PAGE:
Adirondack Watershed Institute awarded $9.3 million contract by New York State
Paul Smiths, NY (06/12/2018) — The Paul Smith's College Adirondack Watershed Institute (AWI) has been awarded a five-year, $9.3 million contract by New York State to implement the Adirondack Park Aquatic Invasive Species Prevention Program.
The contract calls for the AWI to implement a region-wide watercraft inspection and decontamination program to stop the introduction, spread, and transport of aquatic invasive species such as Eurasian watermilfoil, zebra mussels, and spiny waterflea. Through it, 58 stewards will be funded at dozens of locations across the park.
"This new contract is great news for the Adirondacks, its waterways, and its communities," said Dr. Eric Holmlund, director of the AWI Stewardship Program. "New York State's Department of Environmental Conservation is showing such effective vision and leadership in providing resources to establish the most comprehensive, integrated, and widespread boat inspection system in the state. Our joint program is truly the foremost program of its kind in New York and even beyond."
The news comes at a time when the AWI and a number of organizations and state agencies are gearing up boating season. While work continues year-round, public-facing efforts are key as recreational watercraft susceptible to spreading invasive species move about the park in the coming months.
The AWI's Stewardship Program employs workers at public launch sites to inspect boats, as well as provide education and monitoring. Funding this effort is also made possible by the Environmental Protection Agency's Great Lakes Restoration Initiative, the Lake Champlain Basin Program, and several Adirondack town and lake associations. The contract, provided by New York State's Environmental Protection Fund, is administered by the New York State Department of Environmental Conservation.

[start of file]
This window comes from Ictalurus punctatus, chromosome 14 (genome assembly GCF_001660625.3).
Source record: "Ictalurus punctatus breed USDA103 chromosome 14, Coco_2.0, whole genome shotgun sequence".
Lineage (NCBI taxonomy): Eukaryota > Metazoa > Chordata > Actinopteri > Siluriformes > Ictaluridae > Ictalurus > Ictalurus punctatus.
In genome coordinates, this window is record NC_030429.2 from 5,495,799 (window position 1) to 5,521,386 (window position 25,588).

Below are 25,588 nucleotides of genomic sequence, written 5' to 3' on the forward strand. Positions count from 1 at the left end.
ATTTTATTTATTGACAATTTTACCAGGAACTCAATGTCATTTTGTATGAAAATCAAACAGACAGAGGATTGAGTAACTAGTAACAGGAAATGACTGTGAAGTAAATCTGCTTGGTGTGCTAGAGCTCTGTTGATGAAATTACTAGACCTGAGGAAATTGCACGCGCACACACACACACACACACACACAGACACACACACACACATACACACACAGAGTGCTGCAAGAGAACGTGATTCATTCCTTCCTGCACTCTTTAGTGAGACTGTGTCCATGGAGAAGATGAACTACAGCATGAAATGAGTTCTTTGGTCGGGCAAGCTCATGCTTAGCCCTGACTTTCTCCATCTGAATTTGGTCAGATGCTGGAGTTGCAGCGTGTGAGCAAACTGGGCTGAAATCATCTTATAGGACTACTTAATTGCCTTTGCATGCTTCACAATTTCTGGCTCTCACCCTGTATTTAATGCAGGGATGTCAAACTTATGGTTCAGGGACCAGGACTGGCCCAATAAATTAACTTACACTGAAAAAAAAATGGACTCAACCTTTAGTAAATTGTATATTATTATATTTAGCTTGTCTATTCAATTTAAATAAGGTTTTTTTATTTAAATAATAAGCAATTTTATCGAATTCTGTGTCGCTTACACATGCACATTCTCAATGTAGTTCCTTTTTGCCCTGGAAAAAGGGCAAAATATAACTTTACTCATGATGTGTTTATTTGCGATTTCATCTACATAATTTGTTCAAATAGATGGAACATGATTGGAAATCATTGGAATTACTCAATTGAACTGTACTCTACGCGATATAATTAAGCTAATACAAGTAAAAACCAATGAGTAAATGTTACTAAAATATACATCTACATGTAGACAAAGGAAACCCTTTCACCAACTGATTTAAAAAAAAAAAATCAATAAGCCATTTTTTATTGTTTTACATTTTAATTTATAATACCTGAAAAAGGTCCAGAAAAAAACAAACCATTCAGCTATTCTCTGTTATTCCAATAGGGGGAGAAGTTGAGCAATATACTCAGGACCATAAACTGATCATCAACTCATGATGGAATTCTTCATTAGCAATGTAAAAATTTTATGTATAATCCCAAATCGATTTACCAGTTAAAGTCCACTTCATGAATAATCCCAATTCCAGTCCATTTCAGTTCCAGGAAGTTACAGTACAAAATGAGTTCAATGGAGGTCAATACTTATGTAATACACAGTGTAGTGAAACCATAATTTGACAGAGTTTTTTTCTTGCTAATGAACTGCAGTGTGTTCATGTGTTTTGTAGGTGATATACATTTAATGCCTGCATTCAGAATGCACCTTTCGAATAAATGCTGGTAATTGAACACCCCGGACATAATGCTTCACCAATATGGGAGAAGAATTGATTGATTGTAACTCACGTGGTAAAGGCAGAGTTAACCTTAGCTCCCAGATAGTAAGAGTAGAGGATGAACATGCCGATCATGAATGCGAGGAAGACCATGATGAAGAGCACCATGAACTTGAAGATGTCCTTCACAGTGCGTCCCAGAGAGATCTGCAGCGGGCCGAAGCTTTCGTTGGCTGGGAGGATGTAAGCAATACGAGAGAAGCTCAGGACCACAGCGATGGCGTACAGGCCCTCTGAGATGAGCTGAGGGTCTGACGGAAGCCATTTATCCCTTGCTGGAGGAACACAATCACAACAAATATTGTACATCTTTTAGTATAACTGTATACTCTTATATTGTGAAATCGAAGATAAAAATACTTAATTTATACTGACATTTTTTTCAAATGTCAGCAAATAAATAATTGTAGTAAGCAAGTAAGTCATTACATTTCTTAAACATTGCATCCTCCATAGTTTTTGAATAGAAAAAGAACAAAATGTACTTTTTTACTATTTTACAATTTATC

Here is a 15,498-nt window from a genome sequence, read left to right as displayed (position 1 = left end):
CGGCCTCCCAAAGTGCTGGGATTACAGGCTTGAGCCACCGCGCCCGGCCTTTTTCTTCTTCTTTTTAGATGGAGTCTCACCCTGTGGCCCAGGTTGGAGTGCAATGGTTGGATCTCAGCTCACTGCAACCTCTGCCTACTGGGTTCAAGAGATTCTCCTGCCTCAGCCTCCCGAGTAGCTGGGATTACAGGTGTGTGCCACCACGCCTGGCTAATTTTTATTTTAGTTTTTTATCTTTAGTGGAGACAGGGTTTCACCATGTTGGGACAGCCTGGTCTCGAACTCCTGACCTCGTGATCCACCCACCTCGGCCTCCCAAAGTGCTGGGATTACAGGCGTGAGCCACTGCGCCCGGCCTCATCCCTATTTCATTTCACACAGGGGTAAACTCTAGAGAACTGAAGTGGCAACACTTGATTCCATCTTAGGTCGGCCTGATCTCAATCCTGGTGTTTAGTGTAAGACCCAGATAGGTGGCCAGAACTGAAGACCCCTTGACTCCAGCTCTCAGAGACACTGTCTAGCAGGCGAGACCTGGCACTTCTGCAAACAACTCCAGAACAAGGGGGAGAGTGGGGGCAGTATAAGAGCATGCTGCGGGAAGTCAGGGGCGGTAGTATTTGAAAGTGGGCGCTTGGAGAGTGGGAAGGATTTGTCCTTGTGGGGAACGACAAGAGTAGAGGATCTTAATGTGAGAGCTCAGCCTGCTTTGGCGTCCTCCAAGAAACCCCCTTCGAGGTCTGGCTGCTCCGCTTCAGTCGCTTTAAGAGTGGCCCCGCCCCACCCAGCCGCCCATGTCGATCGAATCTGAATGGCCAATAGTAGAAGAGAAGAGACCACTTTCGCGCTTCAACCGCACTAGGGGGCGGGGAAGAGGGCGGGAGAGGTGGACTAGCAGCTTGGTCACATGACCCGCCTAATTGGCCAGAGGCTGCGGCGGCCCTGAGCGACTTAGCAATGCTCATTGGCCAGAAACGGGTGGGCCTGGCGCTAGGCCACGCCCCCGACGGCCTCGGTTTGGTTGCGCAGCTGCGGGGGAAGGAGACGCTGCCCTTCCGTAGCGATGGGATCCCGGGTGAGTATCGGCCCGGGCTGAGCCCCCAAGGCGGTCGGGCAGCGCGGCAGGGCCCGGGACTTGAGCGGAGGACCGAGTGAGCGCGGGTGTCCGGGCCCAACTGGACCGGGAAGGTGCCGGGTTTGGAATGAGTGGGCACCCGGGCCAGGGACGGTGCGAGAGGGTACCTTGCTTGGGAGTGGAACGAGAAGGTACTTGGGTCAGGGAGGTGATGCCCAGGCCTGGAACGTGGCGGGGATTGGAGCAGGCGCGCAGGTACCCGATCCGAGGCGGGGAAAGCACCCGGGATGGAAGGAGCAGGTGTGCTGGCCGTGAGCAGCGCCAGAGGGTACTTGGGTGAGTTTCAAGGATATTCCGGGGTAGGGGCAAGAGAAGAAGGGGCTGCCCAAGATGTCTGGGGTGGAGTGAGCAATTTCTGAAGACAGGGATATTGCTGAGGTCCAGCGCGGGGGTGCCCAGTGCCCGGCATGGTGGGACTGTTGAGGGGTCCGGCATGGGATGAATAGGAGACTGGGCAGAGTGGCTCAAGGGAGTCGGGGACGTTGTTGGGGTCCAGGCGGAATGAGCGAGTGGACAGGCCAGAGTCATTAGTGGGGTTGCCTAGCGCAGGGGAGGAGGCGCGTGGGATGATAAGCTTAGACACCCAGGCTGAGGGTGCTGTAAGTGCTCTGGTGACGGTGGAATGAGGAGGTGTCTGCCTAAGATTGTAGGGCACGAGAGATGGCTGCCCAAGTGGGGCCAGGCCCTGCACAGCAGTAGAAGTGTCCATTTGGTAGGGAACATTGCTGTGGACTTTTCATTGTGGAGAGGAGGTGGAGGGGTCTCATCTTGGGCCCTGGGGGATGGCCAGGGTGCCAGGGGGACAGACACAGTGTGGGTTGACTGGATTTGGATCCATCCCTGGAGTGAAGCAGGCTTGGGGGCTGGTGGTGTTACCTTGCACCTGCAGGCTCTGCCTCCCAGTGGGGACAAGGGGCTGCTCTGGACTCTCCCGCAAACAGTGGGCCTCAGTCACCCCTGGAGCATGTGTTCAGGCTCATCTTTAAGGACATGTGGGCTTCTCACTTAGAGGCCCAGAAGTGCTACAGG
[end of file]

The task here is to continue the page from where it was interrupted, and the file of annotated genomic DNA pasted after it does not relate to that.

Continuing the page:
The contract extends and lends multi-year security to a program which has incorporated the leadership and input of a wide range of stakeholders including sportsmen, lake associations, towns and villages, the environmental community, the business community, and federal and state government.
"The strength and staying power of this concept has arisen from its uncommonly diverse base of support," said Holmlund. "The threat of aquatic invasive species to our Adirondack waterways has galvanized almost all stakeholder groups like almost no previous issue. We have truly come together."
Please visit www.adkcleanboats.com to learn more about the program and to locate this summer's inspection and decontamination stations.
About the Adirondack Watershed Institute
The Adirondack Watershed Institute is a program of Paul Smith's College. The program started in 1989 as a local-scale water quality monitoring program called the Adirondack Aquatic Institute and expanded in 1999 to include invasive species management. PSC started the Watershed Stewardship Program in 2000 as a separate initiative that focused on local-scale invasive species prevention activities. These two programs expanded over the years as separate efforts, in 2002 the college recognized the synergy of linking these programs and thus merged them to begin the AWI. The AWI has since grown into a regional-scale water quality monitoring and invasive species management program.
About Paul Smith's College
At Paul Smith's College, it's about the experience. We are the only four-year institution of higher education in the Adirondacks. Our programs - in fields including hospitality, culinary arts, forestry, natural resources, entrepreneurship and the sciences - draw on industries and resources available in our own backyard while preparing students for successful careers anywhere. For more information, visit paulsmiths.edu.